Carl Ruck is best known for his work in mythology and religion on the sacred role of entheogens as used in religious or shamanistic rituals. His focus has been on the use of entheogens in classical western culture, as well as their historical influence on modern western religions. He currently teaches at Boston University. Mark Alwin Hoffman, with degrees in Religious Studies and Philosophy from San Diego State University and based in Taos, New Mexico, is editor of Entheos: The Journal of Psychedelic Spirituality. He has written on shamanism, ancient religions, early Christianity, and the role of visionary sacraments in western mystery tradition. Jose Alfredo Gonzalez Celdran is a professor of ancient Greek based in Murcia, Spain, and is the author of Las Puertas de Moeris, an historical novel, and Homres, Dioses, y Hongos (Men, Gods, and Mushrooms) on the role of psychoactive mushrooms in myth and religion, as well as essays in collaboration with an archaeologist on entheogens.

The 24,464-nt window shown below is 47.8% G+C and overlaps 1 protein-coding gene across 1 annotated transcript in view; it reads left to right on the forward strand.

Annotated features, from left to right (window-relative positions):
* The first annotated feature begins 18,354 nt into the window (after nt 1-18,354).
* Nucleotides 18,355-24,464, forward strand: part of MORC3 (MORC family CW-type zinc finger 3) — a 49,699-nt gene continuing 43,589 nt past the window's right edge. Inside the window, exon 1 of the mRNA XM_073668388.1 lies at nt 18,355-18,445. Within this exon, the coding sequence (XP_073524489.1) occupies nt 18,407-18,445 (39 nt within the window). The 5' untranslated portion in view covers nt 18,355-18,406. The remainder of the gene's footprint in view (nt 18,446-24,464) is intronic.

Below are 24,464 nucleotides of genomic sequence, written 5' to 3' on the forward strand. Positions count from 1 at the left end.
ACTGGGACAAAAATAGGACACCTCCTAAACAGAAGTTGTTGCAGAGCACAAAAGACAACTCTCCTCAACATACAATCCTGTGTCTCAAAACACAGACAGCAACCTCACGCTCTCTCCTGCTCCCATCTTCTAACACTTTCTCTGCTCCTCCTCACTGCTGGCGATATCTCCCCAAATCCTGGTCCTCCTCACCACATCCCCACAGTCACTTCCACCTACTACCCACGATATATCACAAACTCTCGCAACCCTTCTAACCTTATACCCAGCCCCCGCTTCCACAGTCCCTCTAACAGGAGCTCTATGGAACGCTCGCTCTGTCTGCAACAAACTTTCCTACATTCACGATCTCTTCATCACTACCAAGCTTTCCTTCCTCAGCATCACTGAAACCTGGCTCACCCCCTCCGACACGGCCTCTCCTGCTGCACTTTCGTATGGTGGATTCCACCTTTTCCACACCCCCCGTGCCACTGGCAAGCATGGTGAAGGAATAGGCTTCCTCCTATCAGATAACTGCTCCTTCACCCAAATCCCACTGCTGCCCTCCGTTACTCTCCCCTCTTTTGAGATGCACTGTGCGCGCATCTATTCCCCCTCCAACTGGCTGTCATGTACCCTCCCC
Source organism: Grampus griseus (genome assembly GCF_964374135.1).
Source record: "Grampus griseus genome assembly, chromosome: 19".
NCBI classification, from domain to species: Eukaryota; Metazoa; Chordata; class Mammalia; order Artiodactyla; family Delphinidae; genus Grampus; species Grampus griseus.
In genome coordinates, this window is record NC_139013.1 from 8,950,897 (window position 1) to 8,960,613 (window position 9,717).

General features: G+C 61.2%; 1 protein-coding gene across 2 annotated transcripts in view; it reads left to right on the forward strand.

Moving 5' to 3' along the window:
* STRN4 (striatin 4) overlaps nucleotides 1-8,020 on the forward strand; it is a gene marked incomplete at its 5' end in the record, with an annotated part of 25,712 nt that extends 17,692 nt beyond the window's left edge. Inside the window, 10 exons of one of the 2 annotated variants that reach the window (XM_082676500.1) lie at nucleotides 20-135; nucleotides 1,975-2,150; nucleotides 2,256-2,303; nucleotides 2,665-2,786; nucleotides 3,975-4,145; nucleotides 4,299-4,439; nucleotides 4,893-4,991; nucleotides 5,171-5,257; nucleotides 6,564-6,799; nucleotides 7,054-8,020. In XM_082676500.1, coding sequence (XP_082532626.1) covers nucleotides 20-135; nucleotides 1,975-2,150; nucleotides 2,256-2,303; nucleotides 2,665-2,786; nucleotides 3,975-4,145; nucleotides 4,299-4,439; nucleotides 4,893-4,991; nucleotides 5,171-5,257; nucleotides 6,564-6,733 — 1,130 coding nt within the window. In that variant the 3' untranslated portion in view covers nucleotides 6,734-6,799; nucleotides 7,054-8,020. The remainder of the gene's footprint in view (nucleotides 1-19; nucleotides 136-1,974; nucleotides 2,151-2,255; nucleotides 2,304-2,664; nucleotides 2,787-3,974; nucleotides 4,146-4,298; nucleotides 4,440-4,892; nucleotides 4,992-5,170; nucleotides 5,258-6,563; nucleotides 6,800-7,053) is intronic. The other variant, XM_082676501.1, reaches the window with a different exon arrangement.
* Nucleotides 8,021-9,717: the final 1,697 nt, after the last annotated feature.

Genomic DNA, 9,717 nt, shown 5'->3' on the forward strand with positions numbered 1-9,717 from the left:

What Other Items Do Customers Buy After Viewing This Item?
Top Customer Reviews
Unlike his equally important book on Eleusis, where I found his written style sometimes to be a real pain, here this is much less evident. I think his co-authors have exerted a good influence on him and the result is a much easier read!
Most Helpful Customer Reviews on Amazon.com (beta)
This is symbolic of how the fly agaric would rise from the darkness (the ground) and into the light (above ground). So would the initiate start off in darkness or state of not knowing and as he would become enlightened from the revelations at the end of the trip he would rise into the light. We can see how the allegorical story of Jesus in Christianity can represent this experience of man becoming enlightened by the divine. Much as Jesus after he made the sacrifice of his life was reserrected (enlightened) three days later. Just like after the sacrifice of self by taking the mushroom one temporarily sacrifced their sanity but was enlightened or born again after it.